WHAT IS A CONCUSSION
Mild traumatic brain injury (mTBI), or concussion, is the most common type of traumatic brain injury/ While typically not too serious in most cases, concussion has a serious risk of short and long-term sequelae. At the 4th International Conference on Concussion in Sport (Zurich, November 2012), a panel discussion took place to obtain a consensus-based definition of a concussion. The Concussion in Sport Group (CISG) defined a concussion as follows:
Concussion is a brain injury and is defined as a complex pathophysiological process affecting the brain, induced by biomechanical forces. Several common features that incorporate clinical, pathologic and biomechanical injury constructs that may be utilised in defining the nature of a concussive head injury include:In essence, a concussion is a head injury with a temporary loss of brain function that may result in a variety of physical, cognitive, and emotional symptoms. Presently, concussion is a clinical diagnosis based largely on the observed injury mechanism (point of contact, force on head area, etc.), signs, and symptoms. The first step towards a diagnosis of a concussion is actual recognition of the injury.
The hallmark signs and symptoms of acute sports concussion include (but are not limited to):
- Loss of consciousness (LOC)
- However, the majority of concussions in sports occur without a LOC
- Problems with attentional mechanisms
- Manifested as (but not limited to): slowness to answer questions and follow directions, easily distracted, poor concentration, vacant stare/glassy eyed.
- Memory disturbance
- Balance disturbance
These symptoms may be apparent immediately after the head injury or other signs and symptoms of a concussion may evolve and appear gradually over several minutes. Additionally, over the course of the first 24 hours following a concussion injury, other signs and symptoms may manifest. However, it's important to note that there is a large range of these symptoms and they often vary, not all of these symptoms are seen in every case of sports concussion. The most common symptoms reported in concussion literature include:
- Somatic symptoms such as headache
- Cognitive symptoms such as feeling like in a fog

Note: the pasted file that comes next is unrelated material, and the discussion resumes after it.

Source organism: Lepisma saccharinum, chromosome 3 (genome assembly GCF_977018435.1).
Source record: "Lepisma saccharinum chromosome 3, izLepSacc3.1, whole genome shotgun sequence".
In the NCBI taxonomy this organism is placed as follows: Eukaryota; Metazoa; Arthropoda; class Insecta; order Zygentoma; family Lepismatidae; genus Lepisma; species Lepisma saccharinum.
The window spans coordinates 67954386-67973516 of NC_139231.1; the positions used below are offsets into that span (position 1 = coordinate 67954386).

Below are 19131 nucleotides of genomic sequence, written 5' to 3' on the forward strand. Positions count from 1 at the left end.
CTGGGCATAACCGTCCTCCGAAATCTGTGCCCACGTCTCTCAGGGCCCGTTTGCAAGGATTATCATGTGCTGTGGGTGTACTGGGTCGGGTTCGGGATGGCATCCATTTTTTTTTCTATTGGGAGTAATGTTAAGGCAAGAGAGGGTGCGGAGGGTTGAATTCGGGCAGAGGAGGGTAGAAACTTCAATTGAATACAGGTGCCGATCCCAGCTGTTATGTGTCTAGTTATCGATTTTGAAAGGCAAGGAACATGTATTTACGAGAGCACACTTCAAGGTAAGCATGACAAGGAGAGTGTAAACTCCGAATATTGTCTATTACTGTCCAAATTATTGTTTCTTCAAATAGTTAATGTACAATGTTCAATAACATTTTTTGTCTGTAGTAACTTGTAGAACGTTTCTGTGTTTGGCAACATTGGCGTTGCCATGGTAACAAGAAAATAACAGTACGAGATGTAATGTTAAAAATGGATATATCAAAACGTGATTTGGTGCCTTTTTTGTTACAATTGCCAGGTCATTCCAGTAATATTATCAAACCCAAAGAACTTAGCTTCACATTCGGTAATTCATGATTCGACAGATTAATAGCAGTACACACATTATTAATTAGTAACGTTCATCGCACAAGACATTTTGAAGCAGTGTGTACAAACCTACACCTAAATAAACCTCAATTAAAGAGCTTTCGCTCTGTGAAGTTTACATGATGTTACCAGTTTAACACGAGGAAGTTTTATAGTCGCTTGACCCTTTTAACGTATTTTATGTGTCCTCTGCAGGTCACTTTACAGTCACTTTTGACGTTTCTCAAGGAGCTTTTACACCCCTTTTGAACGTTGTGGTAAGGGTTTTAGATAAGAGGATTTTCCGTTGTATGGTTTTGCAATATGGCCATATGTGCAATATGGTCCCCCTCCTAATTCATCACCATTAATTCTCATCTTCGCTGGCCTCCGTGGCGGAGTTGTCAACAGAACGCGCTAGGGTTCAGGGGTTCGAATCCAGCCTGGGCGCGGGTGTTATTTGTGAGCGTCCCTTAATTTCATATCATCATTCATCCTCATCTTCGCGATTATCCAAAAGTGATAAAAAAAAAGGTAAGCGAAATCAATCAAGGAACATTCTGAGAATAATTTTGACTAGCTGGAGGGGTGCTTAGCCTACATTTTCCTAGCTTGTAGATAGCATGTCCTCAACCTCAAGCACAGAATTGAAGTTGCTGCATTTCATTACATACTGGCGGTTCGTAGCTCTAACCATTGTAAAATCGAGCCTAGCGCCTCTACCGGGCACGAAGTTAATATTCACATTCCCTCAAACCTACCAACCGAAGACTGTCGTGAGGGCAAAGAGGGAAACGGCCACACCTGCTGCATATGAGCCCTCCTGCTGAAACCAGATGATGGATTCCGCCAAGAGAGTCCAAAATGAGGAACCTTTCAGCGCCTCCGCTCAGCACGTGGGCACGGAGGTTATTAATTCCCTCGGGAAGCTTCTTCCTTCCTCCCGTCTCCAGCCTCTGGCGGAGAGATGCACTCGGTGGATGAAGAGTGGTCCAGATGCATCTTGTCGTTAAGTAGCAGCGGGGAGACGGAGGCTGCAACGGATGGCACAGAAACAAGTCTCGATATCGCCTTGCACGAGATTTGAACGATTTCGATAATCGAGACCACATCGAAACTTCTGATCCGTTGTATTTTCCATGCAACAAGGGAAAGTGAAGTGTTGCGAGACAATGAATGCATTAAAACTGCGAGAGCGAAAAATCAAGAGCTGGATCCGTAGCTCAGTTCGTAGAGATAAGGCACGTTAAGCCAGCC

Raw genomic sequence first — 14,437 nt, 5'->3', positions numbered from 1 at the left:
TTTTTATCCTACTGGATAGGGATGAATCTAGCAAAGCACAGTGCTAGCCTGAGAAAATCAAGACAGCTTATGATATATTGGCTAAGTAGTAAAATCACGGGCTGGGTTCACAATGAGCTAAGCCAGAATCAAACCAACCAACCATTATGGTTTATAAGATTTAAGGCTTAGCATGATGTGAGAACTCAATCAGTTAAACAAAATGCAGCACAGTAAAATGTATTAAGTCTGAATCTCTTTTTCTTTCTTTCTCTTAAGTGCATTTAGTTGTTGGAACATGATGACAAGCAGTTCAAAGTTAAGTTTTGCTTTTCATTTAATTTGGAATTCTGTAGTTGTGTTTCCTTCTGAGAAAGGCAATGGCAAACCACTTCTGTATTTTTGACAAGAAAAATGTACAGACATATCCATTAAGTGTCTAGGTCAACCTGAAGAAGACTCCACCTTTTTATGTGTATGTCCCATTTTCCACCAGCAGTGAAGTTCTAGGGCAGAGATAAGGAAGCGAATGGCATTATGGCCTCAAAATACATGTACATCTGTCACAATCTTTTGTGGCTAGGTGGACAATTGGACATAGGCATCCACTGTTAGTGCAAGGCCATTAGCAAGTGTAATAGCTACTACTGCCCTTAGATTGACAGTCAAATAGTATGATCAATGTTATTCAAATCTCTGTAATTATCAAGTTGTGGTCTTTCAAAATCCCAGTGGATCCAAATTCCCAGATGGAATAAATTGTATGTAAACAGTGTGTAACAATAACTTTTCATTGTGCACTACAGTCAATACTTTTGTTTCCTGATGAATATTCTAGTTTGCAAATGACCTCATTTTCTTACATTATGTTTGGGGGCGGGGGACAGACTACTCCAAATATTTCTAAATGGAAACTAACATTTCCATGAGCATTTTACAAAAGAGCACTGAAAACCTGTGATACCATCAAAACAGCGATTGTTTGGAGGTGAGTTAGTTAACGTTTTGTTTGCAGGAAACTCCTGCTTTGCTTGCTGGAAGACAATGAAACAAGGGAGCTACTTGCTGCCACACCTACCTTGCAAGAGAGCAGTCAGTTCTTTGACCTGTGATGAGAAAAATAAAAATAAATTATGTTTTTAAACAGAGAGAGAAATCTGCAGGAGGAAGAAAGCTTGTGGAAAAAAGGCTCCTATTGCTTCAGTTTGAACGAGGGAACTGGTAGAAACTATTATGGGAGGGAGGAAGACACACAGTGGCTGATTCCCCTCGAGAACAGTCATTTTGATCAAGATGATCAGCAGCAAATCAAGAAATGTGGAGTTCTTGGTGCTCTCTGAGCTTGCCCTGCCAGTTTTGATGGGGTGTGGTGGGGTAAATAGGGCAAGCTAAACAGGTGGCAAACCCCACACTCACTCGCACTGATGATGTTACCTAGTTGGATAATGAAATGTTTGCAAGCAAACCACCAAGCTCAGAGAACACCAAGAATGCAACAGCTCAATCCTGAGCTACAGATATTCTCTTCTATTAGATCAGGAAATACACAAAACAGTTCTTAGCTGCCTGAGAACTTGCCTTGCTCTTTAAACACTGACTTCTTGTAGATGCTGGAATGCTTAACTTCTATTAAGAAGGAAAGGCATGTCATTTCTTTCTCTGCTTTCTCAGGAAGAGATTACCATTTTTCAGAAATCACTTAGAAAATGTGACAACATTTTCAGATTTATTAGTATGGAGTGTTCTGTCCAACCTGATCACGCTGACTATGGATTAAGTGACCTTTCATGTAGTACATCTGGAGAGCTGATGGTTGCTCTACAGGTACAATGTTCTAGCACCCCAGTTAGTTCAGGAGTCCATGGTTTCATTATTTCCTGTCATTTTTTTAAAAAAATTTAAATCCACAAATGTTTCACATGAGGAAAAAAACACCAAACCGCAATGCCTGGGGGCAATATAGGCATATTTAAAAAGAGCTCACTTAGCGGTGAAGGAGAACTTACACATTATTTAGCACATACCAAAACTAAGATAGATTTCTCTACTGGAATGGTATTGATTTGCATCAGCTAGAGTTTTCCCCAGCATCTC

- Emotional symptoms such as lability
- Physical symptoms such as LOC and amnesia
- Behavior changes such as irritability
- Cognitive impairment
- Sleep disturbance (insomnia)
- Dizziness and balance problems
- Blurred vision
I'd like to focus on amnesia because it will come into play later. Amnesia is a common physical symptom associated with mTBI. Amnesia almost always involves loss of memory for the traumatic event but frequently includes loss of recall for events immediately before (retrograde amnesia) and after (anterograde amnesia) the traumatic event.
Since concussions are often hard to recognize and to diagnose, the Zurich Consensus on Concussion in Sport proposed diagnostic criteria for sideline evaluation. An athlete shows any of the following, they need to be removed from play and assessed.
- Initial obvious physical signs consistent with concussion (LOC, balance problems)
- Teammates, trainers, coaches observe cognitive or behavior changes in functioning consistent with concussion symptoms reported
- Any concussion symptoms reported by the athlete injured
- Abnormal neurocognitive or balance examination
Following a removal from play:
- Physician evaluated the player using standard emergency management principles, most notably to exclude severe head trauma or cervical spine injury
- Once first aid issues are addressed, assessment of the concussive injury should be made using the SCAT3 or other sideline assessment tools (NHL uses ImPACT concussion testing, read here: http://www.impacttest.com/about/)